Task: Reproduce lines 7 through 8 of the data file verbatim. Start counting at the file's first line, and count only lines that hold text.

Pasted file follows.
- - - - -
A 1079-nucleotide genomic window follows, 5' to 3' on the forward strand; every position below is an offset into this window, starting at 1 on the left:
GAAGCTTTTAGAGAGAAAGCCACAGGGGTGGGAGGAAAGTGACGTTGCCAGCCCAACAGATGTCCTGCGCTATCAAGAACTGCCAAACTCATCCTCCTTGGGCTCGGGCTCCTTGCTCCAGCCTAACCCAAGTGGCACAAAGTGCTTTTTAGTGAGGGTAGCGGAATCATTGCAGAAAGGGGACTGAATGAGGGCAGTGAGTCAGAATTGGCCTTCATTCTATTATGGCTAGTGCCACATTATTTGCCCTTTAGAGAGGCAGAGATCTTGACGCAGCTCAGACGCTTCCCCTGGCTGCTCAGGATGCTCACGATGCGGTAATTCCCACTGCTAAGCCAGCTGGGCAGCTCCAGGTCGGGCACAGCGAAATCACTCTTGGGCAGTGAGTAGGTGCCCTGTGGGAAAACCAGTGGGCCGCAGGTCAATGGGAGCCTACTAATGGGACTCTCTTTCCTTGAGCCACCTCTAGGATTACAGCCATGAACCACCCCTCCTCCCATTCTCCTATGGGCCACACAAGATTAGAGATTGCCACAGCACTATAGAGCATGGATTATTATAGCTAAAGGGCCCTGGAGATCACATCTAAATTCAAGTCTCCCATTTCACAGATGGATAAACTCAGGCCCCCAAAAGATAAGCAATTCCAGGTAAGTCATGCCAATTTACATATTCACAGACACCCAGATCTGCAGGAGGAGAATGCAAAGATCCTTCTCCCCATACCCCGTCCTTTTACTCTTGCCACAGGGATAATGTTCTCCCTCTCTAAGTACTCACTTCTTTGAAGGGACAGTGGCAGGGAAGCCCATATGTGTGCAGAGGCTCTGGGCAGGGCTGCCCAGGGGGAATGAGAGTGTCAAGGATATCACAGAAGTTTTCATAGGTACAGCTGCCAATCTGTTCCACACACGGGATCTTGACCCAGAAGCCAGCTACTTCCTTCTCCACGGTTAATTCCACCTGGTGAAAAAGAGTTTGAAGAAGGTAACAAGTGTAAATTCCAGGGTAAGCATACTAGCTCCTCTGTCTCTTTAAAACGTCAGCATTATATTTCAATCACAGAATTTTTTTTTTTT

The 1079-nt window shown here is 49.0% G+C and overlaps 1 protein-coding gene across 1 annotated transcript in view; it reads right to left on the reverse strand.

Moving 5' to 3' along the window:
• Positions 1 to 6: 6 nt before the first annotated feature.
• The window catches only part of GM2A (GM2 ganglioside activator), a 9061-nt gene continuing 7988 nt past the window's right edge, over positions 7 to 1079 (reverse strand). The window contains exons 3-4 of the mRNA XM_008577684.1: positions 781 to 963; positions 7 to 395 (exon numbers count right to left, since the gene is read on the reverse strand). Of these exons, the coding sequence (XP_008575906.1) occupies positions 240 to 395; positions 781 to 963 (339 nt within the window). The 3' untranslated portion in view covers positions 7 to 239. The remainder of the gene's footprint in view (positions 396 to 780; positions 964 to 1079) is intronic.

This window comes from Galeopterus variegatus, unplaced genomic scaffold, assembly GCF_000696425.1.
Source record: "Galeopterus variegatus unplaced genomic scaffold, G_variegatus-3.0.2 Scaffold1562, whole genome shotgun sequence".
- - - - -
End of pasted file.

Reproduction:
This window comes from Galeopterus variegatus, unplaced genomic scaffold, assembly GCF_000696425.1.
Source record: "Galeopterus variegatus unplaced genomic scaffold, G_variegatus-3.0.2 Scaffold1562, whole genome shotgun sequence".